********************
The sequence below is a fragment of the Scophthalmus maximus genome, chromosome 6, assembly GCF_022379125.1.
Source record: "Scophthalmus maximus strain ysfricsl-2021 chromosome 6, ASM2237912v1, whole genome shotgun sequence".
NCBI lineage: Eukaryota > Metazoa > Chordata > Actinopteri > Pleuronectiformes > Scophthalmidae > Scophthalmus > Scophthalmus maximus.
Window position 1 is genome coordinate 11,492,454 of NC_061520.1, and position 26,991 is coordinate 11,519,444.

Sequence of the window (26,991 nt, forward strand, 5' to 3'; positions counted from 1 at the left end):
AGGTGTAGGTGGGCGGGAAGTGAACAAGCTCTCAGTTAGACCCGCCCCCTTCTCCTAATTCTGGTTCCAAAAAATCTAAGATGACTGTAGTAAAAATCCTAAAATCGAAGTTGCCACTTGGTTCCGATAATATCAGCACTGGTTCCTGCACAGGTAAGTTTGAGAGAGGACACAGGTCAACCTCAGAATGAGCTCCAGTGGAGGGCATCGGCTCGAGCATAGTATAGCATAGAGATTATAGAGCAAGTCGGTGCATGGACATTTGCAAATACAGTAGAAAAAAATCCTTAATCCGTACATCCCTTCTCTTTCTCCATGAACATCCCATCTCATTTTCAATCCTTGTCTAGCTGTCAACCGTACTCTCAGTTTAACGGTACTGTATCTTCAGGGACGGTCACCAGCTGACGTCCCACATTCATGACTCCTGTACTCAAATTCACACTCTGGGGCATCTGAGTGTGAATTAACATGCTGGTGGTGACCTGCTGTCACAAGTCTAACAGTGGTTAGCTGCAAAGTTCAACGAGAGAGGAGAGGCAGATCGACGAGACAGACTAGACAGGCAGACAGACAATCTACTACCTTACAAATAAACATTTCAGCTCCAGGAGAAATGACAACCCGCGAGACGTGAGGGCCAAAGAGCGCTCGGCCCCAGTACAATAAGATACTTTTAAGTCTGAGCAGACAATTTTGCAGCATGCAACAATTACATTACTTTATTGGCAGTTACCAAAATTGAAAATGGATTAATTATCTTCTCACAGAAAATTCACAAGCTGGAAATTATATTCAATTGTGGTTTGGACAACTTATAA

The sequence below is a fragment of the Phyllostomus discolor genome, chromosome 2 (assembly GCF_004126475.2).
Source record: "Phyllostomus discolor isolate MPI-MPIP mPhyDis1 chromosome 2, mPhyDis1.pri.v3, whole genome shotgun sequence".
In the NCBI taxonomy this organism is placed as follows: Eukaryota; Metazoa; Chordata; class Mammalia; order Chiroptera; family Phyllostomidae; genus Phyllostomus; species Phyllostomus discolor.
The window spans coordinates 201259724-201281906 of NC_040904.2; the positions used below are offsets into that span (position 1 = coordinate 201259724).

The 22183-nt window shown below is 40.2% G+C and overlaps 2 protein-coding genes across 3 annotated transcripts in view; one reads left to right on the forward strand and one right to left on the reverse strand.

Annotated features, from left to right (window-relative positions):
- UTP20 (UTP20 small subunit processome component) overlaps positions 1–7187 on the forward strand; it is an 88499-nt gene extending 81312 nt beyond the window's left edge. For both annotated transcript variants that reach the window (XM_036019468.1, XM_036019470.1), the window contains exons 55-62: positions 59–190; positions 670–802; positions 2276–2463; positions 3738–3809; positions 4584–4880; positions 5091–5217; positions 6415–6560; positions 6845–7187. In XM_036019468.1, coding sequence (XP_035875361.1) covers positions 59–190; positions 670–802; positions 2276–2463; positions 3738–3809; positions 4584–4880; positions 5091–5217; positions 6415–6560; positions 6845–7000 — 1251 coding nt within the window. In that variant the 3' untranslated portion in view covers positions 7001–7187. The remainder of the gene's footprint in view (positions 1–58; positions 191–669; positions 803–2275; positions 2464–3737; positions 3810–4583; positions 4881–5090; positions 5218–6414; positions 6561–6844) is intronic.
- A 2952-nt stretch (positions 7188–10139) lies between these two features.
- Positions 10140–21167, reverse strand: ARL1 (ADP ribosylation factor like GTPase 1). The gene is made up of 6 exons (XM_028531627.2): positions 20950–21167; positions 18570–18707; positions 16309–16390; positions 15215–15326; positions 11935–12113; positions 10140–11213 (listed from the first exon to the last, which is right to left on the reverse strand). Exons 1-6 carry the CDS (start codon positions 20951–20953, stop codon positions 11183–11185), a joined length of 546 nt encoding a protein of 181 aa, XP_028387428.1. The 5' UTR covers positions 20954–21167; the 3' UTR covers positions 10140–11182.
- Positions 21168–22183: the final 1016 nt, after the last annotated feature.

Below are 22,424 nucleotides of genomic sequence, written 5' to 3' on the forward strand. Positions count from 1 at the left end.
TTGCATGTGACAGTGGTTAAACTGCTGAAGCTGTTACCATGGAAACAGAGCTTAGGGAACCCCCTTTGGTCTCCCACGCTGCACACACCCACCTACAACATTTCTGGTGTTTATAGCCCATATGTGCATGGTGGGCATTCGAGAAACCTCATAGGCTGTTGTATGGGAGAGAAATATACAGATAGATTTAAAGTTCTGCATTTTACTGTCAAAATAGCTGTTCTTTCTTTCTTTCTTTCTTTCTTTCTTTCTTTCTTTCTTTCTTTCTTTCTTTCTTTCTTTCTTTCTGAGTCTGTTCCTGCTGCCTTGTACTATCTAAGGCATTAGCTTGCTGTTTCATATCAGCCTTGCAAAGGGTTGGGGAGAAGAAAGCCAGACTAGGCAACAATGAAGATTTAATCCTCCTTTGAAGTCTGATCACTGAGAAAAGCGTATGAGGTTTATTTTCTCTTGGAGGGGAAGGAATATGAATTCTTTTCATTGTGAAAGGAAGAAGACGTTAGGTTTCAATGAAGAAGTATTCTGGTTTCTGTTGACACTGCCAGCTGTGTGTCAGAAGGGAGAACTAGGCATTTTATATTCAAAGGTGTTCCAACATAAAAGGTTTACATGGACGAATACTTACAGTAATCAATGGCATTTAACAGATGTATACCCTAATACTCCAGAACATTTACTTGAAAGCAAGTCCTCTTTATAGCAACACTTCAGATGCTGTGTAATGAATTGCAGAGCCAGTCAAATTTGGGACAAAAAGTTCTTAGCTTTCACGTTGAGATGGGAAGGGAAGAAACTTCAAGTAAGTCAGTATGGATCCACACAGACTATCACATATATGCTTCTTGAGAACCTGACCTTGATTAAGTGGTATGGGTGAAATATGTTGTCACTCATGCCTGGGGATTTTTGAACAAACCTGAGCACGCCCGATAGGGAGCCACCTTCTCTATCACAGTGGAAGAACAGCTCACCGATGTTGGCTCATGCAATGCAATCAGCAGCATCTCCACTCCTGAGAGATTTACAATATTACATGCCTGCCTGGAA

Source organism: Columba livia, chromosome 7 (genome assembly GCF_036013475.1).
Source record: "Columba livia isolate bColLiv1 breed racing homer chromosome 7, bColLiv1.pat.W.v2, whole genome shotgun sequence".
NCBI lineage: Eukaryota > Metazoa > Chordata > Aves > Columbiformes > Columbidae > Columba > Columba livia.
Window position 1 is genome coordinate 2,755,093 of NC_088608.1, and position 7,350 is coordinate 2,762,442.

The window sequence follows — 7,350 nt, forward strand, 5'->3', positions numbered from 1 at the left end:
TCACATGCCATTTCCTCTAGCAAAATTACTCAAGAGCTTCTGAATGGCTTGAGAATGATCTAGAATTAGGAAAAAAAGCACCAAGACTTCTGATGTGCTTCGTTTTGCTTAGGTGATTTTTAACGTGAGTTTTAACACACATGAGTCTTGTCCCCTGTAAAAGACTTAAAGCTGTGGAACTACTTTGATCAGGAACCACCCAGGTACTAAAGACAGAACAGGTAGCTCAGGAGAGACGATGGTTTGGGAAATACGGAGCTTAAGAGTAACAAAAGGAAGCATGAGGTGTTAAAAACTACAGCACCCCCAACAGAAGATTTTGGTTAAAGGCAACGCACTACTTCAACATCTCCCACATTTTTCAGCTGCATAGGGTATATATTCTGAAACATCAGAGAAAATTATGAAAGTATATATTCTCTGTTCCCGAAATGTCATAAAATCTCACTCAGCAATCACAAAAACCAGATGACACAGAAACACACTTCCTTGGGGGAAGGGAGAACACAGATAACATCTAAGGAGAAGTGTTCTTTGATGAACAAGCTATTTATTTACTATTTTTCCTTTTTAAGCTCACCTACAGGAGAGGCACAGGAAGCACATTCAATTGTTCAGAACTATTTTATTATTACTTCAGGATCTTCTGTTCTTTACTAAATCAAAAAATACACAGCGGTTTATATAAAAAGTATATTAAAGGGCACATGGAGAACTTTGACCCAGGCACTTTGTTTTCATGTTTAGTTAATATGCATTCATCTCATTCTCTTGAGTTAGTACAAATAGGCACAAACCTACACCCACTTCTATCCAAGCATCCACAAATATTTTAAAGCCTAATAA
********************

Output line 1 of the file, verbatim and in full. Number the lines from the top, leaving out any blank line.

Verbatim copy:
The sequence below is a fragment of the Scophthalmus maximus genome, chromosome 6, assembly GCF_022379125.1.